The lining of your gut/intestines includes junctions that are really tightly bound together, and when you have an imbalance, these start to loosen. What bone broths can do, because you’re adding collagen back into your body, is tighten up those junctions so that the pathogenic bacteria can’t go where it’s not meant to go.
Gelatin can also be a great substitute to bone broths – I often add this to vegetable stews.
Just how bad is alcohol for your gut?
It definitely depends on what kind of alcohol you’re consuming. If you’re a red wine lover – perfect (as long as it’s in moderation). Alcohol is a poison for anything microscopic, so it’s not going to do anything beneficial for your gut. If you’re having sugary mixers on a regular basis, this is definitely not ideal for a number of reasons.
Red wine is acceptable – it has polyphenols in it, which are really good for your microbiome. If you’re A: buying good quality wine, and B: not exceeding the recommended intake of four standard drinks per week, then there’s nothing wrong with that.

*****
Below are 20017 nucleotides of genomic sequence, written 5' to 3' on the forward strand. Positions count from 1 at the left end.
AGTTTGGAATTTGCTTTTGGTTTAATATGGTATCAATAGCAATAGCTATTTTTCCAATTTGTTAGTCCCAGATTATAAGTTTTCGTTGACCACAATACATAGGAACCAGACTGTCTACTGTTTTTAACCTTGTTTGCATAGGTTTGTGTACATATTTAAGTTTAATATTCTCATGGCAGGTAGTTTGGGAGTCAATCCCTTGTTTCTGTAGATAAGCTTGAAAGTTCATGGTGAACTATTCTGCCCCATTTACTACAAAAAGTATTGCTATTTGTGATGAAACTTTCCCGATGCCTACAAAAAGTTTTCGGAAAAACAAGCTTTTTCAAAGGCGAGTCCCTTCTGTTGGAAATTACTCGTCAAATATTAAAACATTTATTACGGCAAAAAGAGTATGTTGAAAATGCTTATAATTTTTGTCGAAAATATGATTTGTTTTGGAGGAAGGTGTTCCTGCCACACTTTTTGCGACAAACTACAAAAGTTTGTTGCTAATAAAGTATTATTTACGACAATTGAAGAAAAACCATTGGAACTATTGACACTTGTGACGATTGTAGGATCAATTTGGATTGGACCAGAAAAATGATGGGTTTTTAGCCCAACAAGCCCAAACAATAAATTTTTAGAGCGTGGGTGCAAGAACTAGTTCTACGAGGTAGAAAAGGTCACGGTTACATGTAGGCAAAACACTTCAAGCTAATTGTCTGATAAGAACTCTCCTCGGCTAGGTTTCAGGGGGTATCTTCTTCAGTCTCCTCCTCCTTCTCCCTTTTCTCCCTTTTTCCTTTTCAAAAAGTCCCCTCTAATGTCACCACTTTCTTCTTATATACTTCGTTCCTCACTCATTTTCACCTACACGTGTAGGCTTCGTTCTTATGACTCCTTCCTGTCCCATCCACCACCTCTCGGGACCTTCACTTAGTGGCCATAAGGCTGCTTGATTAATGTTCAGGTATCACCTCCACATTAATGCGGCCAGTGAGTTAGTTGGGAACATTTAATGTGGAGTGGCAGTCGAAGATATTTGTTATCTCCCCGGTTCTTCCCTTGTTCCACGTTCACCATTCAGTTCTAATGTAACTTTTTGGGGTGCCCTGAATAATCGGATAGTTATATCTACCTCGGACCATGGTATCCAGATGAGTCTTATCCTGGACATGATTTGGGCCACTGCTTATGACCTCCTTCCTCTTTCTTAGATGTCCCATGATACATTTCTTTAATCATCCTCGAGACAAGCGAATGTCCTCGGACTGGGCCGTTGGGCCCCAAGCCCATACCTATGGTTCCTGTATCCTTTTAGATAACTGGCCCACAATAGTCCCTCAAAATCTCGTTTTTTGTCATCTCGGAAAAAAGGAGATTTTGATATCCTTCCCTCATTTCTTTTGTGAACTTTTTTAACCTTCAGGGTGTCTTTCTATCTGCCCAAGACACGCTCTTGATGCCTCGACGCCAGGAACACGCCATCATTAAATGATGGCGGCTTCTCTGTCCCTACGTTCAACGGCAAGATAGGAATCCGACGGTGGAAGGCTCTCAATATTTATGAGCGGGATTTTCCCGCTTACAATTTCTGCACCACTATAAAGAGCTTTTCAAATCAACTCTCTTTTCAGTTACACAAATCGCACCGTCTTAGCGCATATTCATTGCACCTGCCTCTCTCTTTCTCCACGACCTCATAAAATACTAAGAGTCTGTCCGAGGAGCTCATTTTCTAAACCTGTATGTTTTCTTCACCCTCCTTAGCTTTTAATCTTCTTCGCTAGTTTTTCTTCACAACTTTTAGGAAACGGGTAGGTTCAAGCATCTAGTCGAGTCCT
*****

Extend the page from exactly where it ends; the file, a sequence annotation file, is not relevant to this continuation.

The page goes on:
It’s a fine line – obviously, not everything we consume is always going to be good for us, but you can’t be beating yourself up on bad choices all the time. You’re better off just having the wine, enjoying it, and getting over it, rather than feeling the guilt associated with it. When I can, I tend to try and find a nice, organic wine and I really enjoy it.
What are FODMAPs, and how do I avoid them?
FODMAPs are interesting, and can be a real pain point for some people. They’re different types of sugars and starches – the acronym stands for Fermentable Oligosaccharides, Disaccharides, Monosaccharides, and Polyols. These are all short chain carbohydrates.